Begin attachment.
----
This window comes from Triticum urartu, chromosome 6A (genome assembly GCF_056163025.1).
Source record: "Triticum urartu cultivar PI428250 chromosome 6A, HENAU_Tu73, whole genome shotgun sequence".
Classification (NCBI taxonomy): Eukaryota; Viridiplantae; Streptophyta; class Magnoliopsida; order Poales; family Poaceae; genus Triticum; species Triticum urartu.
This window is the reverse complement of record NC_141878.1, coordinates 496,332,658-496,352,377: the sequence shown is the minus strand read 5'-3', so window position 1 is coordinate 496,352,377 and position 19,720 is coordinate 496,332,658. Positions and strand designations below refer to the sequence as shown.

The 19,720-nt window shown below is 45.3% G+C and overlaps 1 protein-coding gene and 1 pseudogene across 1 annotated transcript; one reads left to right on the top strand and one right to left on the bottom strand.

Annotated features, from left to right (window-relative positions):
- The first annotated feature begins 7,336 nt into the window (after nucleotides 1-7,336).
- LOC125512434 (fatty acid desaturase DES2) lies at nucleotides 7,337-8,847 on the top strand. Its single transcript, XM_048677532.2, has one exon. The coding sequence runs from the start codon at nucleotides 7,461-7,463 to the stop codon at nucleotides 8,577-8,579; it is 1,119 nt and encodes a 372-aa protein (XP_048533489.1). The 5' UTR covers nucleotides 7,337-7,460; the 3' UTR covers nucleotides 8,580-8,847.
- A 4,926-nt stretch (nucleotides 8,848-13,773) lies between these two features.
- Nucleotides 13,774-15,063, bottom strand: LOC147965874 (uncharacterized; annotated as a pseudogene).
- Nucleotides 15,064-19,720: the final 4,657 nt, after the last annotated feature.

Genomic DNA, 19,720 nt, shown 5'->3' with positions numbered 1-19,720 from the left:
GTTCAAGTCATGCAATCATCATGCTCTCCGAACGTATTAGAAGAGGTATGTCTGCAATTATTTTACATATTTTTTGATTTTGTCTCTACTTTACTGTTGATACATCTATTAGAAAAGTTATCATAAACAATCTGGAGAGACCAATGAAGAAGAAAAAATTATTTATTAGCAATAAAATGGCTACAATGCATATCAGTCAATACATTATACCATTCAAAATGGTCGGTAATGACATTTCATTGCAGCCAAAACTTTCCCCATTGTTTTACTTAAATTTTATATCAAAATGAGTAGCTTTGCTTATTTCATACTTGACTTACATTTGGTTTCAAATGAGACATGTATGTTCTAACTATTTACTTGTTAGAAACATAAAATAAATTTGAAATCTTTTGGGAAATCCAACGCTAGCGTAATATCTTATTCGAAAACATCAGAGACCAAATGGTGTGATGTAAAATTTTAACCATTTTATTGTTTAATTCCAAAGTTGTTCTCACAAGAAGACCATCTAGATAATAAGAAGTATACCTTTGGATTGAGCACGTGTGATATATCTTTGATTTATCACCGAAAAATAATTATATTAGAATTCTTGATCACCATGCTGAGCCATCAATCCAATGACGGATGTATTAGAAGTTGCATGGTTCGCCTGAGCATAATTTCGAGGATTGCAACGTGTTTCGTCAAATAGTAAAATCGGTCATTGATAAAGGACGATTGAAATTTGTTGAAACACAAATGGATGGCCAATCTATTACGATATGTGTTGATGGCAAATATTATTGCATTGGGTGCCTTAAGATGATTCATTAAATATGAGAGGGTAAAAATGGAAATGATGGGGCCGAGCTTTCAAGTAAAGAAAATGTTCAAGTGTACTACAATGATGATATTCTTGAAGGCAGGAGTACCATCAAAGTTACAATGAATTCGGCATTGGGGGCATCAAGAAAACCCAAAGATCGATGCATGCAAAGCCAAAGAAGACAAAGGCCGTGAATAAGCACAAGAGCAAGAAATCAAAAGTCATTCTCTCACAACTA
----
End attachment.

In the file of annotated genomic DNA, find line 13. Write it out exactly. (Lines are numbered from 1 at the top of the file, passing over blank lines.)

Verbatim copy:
GTTCAAGTCATGCAATCATCATGCTCTCCGAACGTATTAGAAGAGGTATGTCTGCAATTATTTTACATATTTTTTGATTTTGTCTCTACTTTACTGTTGATACATCTATTAGAAAAGTTATCATAAACAATCTGGAGAGACCAATGAAGAAGAAAAAATTATTTATTAGCAATAAAATGGCTACAATGCATATCAGTCAATACATTATACCATTCAAAATGGTCGGTAATGACATTTCATTGCAGCCAAAACTTTCCCCATTGTTTTACTTAAATTTTATATCAAAATGAGTAGCTTTGCTTATTTCATACTTGACTTACATTTGGTTTCAAATGAGACATGTATGTTCTAACTATTTACTTGTTAGAAACATAAAATAAATTTGAAATCTTTTGGGAAATCCAACGCTAGCGTAATATCTTATTCGAAAACATCAGAGACCAAATGGTGTGATGTAAAATTTTAACCATTTTATTGTTTAATTCCAAAGTTGTTCTCACAAGAAGACCATCTAGATAATAAGAAGTATACCTTTGGATTGAGCACGTGTGATATATCTTTGATTTATCACCGAAAAATAATTATATTAGAATTCTTGATCACCATGCTGAGCCATCAATCCAATGACGGATGTATTAGAAGTTGCATGGTTCGCCTGAGCATAATTTCGAGGATTGCAACGTGTTTCGTCAAATAGTAAAATCGGTCATTGATAAAGGACGATTGAAATTTGTTGAAACACAAATGGATGGCCAATCTATTACGATATGTGTTGATGGCAAATATTATTGCATTGGGTGCCTTAAGATGATTCATTAAATATGAGAGGGTAAAAATGGAAATGATGGGGCCGAGCTTTCAAGTAAAGAAAATGTTCAAGTGTACTACAATGATGATATTCTTGAAGGCAGGAGTACCATCAAAGTTACAATGAATTCGGCATTGGGGGCATCAAGAAAACCCAAAGATCGATGCATGCAAAGCCAAAGAAGACAAAGGCCGTGAATAAGCACAAGAGCAAGAAATCAAAAGTCATTCTCTCACAACTA